The $8 Billion Leaky Faucet (Part 2)

122435168Last week, I wrote about a major issue that seems to have crept up on corporate America without notice. U.S. companies will spend $8 billion in 2014 on direct hire agency fees, yet most will have no idea whether their agency strategy is effective or how much money is going out the door. While last week I focused on the reasons most companies don’t focus on agency spend (and the risks of not monitoring usage and compliance), here I address steps companies can take to get ahead of the issue.

The most forward-thinking companies have partnered with business units to create:

1. a shared vision of when direct hire agencies are used,
2. a mutually agreed-upon process for ensuring accountability, and
3. a common set of metrics to track performance.

Shared vision. Settling on a shared vision isn’t easy, especially if agency usage is seen as a sign of weakness.  Agencies are a smart part of any recruiting strategy: either planned strategically on the front end or executed haphazardly (and expensively) at the back end. Few companies set out TRYING to increase agency spend, but any company that claims it doesn’t use agencies at all has its head in the sand unless it has systems to ensure that statement is true (and universal).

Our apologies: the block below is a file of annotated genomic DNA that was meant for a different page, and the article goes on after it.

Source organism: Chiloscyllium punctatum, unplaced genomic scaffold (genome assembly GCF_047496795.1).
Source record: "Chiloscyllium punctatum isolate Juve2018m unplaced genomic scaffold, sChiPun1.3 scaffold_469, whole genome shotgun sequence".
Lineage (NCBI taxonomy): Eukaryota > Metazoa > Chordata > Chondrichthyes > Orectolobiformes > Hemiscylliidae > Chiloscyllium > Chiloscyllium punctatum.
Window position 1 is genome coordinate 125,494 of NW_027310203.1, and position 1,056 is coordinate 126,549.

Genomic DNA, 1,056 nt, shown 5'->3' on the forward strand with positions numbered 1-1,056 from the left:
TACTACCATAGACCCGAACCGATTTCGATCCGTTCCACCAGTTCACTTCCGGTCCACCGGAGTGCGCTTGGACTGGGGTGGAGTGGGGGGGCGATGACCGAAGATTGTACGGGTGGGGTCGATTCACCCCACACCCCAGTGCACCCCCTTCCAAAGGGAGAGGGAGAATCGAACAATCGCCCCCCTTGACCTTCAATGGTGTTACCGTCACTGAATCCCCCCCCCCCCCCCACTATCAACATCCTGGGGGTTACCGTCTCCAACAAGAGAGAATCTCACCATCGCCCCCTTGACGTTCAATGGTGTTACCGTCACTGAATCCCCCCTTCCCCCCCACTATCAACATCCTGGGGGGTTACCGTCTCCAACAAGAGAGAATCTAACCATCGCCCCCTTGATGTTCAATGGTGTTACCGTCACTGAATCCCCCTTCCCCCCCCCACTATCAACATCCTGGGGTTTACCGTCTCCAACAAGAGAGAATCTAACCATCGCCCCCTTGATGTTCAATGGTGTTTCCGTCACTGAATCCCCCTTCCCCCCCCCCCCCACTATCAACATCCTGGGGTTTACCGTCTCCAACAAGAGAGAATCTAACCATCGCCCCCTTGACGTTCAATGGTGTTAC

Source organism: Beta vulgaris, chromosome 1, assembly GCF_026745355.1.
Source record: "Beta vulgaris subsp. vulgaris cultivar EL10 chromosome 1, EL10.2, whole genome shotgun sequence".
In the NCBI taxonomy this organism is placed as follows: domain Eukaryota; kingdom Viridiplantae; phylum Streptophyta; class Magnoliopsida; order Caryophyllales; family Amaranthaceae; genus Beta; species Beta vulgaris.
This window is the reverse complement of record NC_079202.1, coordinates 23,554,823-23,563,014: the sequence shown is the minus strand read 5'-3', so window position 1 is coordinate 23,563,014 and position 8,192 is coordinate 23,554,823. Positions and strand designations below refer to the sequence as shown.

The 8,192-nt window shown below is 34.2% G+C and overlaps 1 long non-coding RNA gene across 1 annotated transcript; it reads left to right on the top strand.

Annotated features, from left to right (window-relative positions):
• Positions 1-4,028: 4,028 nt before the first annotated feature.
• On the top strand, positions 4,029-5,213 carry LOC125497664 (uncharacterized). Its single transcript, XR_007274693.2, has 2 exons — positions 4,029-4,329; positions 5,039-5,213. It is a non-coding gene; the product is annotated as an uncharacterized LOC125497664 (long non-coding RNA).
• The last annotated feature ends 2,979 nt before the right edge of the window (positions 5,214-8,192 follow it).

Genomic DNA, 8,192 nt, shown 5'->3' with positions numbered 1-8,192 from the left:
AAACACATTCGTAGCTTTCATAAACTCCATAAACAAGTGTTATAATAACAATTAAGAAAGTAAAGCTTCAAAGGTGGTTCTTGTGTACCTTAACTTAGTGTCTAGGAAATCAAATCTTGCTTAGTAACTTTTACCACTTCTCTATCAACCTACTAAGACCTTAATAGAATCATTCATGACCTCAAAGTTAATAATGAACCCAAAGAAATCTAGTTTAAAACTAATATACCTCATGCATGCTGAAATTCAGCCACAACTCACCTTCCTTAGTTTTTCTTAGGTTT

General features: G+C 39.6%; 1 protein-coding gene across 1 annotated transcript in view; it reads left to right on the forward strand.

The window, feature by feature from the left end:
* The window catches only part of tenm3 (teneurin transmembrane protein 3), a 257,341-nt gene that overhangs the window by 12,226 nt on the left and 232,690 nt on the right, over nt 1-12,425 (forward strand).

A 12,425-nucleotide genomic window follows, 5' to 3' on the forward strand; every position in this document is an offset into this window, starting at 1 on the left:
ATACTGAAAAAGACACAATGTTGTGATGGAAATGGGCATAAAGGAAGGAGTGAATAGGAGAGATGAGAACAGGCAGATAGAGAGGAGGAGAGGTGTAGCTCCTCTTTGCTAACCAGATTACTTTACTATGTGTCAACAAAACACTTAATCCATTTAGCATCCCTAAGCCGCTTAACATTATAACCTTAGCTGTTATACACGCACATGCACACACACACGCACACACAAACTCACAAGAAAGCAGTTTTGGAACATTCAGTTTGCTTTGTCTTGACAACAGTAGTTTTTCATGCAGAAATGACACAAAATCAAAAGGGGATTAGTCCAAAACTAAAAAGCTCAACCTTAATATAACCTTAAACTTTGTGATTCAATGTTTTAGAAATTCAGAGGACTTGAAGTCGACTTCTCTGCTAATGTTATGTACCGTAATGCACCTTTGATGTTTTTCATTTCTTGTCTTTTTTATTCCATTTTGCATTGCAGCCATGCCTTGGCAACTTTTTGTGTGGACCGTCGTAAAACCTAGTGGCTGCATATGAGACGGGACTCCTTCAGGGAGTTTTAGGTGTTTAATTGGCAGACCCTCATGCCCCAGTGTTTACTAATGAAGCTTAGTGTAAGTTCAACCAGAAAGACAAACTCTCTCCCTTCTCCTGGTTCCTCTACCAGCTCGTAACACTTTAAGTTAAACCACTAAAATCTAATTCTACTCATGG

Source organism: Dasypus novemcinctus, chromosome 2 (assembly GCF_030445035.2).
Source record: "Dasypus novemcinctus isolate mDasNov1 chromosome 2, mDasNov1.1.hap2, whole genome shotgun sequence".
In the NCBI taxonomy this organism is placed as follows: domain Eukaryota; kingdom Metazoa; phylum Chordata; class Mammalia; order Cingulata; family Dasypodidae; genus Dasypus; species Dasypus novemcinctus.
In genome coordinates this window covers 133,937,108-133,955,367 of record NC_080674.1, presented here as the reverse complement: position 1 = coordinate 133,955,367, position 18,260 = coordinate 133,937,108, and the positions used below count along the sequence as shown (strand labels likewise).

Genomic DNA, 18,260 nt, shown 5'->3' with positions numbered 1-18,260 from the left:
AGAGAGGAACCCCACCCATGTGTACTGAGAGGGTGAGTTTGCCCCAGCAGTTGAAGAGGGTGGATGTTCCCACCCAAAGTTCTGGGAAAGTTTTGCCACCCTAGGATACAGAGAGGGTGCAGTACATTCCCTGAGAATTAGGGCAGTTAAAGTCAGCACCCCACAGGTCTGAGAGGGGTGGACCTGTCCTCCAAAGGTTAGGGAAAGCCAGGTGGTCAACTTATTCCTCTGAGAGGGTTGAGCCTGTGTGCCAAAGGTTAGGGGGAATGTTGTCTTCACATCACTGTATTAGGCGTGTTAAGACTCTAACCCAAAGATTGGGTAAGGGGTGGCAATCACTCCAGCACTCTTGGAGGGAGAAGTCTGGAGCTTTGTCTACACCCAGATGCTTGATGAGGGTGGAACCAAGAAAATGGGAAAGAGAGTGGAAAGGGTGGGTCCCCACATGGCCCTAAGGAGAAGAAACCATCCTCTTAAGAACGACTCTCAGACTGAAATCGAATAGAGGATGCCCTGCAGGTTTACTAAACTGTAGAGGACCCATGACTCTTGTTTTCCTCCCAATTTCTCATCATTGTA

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The nature of this shared vision can vary. One company may agree to use agencies only for rarely recruited roles. If the recruiting team steadily recruits one type of candidate (wealth management agents for example), creating expertise in those talents pools is worthwhile, while agencies should be used when sourcing for a openings that come up only once or twice a year (payroll specialists, for example). Another company may choose to recruit for all roles independently, but have an agreement with business units to turn to agencies when critical roles have been open for an agreed upon period of time.

Process. While an upfront agreement on agency usage is powerful, that clarity is wasted without an agreement on process. Recruiting teams like playing “internal headhunter police” about as much as they enjoy fielding constant agency cold calls. Agree in advance on critical items such as the make-up of preferred vendor list, who makes the call on which agencies are used (and under what criteria), or the point in which new agencies should be added to a critical (but long unfilled) role that is out to search.

Metrics. The last step is creating metrics to measure performance, and systems to regularly monitor (and report) those metrics. Any reporting system must track all jobs sent to search, monitor all agencies working on jobs, and integrate seamlessly with the ATS so that recruiters needn’t manually enter duplicate candidate data. Don’t settle for assurances by hiring managers that “this preferred vendor is different”(ie, deserves an exclusive, a different replacement candidate policy or the ability to work outside the systems).

Direct agency spend has exploded in the past five years as agencies have confirmed their worth despite the emergence of LinkedIn (and job boards before that). Results should never come without efficiency, however, and the smart money in recruiting always goes the route that can be measured and controlled.

MORE: What to consider when bringing the MSP back in-house

Mike Hard

Mike Hard
Mike Hard is the CEO of BountyJobs, an enterprise agency management company. He can be reached at mike (at) bountyjobs (dot) com.

Mike Hard

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